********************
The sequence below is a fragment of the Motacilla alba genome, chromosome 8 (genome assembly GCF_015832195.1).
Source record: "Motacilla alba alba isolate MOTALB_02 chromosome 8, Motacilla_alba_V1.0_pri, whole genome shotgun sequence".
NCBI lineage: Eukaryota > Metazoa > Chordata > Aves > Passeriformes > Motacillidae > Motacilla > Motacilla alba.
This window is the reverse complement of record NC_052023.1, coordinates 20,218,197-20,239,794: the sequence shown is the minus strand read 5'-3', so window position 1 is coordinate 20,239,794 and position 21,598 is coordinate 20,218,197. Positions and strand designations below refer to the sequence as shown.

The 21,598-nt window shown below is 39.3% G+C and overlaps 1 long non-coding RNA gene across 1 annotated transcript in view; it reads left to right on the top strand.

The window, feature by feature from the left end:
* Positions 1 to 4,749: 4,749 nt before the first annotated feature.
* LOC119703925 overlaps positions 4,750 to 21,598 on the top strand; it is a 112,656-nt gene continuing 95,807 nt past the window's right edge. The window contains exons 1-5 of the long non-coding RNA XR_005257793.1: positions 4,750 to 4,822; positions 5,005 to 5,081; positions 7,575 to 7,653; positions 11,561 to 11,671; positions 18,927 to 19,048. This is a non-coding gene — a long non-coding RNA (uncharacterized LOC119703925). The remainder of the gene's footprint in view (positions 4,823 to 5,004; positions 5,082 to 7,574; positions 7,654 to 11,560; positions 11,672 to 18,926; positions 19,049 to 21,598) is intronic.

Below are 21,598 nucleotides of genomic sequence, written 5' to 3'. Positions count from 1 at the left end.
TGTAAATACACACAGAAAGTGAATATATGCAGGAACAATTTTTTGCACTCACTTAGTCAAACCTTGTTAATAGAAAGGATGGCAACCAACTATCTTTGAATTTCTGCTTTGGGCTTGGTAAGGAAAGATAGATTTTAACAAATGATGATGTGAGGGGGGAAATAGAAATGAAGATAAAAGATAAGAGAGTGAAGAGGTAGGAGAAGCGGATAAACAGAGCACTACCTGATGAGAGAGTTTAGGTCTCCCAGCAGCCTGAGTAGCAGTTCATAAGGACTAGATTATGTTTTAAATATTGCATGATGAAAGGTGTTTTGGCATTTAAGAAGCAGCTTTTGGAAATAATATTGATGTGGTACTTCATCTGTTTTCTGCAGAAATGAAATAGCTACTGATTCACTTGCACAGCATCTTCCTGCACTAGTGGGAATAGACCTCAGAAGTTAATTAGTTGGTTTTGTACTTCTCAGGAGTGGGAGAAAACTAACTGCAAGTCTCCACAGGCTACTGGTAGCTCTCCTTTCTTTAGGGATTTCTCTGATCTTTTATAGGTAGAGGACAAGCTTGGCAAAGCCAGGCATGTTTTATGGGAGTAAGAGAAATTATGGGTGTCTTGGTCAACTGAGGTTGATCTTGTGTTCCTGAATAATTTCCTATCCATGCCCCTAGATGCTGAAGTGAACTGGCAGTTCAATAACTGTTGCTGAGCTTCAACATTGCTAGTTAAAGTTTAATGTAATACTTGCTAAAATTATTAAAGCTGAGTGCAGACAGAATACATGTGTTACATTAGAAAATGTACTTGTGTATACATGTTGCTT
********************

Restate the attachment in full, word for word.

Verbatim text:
The sequence below is a fragment of the Motacilla alba genome, chromosome 8 (genome assembly GCF_015832195.1).
Source record: "Motacilla alba alba isolate MOTALB_02 chromosome 8, Motacilla_alba_V1.0_pri, whole genome shotgun sequence".
NCBI lineage: Eukaryota > Metazoa > Chordata > Aves > Passeriformes > Motacillidae > Motacilla > Motacilla alba.
This window is the reverse complement of record NC_052023.1, coordinates 20,218,197-20,239,794: the sequence shown is the minus strand read 5'-3', so window position 1 is coordinate 20,239,794 and position 21,598 is coordinate 20,218,197. Positions and strand designations below refer to the sequence as shown.

The 21,598-nt window shown below is 39.3% G+C and overlaps 1 long non-coding RNA gene across 1 annotated transcript in view; it reads left to right on the top strand.

The window, feature by feature from the left end:
* Positions 1 to 4,749: 4,749 nt before the first annotated feature.
* LOC119703925 overlaps positions 4,750 to 21,598 on the top strand; it is a 112,656-nt gene continuing 95,807 nt past the window's right edge. The window contains exons 1-5 of the long non-coding RNA XR_005257793.1: positions 4,750 to 4,822; positions 5,005 to 5,081; positions 7,575 to 7,653; positions 11,561 to 11,671; positions 18,927 to 19,048. This is a non-coding gene — a long non-coding RNA (uncharacterized LOC119703925). The remainder of the gene's footprint in view (positions 4,823 to 5,004; positions 5,082 to 7,574; positions 7,654 to 11,560; positions 11,672 to 18,926; positions 19,049 to 21,598) is intronic.

Below are 21,598 nucleotides of genomic sequence, written 5' to 3'. Positions count from 1 at the left end.
TGTAAATACACACAGAAAGTGAATATATGCAGGAACAATTTTTTGCACTCACTTAGTCAAACCTTGTTAATAGAAAGGATGGCAACCAACTATCTTTGAATTTCTGCTTTGGGCTTGGTAAGGAAAGATAGATTTTAACAAATGATGATGTGAGGGGGGAAATAGAAATGAAGATAAAAGATAAGAGAGTGAAGAGGTAGGAGAAGCGGATAAACAGAGCACTACCTGATGAGAGAGTTTAGGTCTCCCAGCAGCCTGAGTAGCAGTTCATAAGGACTAGATTATGTTTTAAATATTGCATGATGAAAGGTGTTTTGGCATTTAAGAAGCAGCTTTTGGAAATAATATTGATGTGGTACTTCATCTGTTTTCTGCAGAAATGAAATAGCTACTGATTCACTTGCACAGCATCTTCCTGCACTAGTGGGAATAGACCTCAGAAGTTAATTAGTTGGTTTTGTACTTCTCAGGAGTGGGAGAAAACTAACTGCAAGTCTCCACAGGCTACTGGTAGCTCTCCTTTCTTTAGGGATTTCTCTGATCTTTTATAGGTAGAGGACAAGCTTGGCAAAGCCAGGCATGTTTTATGGGAGTAAGAGAAATTATGGGTGTCTTGGTCAACTGAGGTTGATCTTGTGTTCCTGAATAATTTCCTATCCATGCCCCTAGATGCTGAAGTGAACTGGCAGTTCAATAACTGTTGCTGAGCTTCAACATTGCTAGTTAAAGTTTAATGTAATACTTGCTAAAATTATTAAAGCTGAGTGCAGACAGAATACATGTGTTACATTAGAAAATGTACTTGTGTATACATGTTGCTT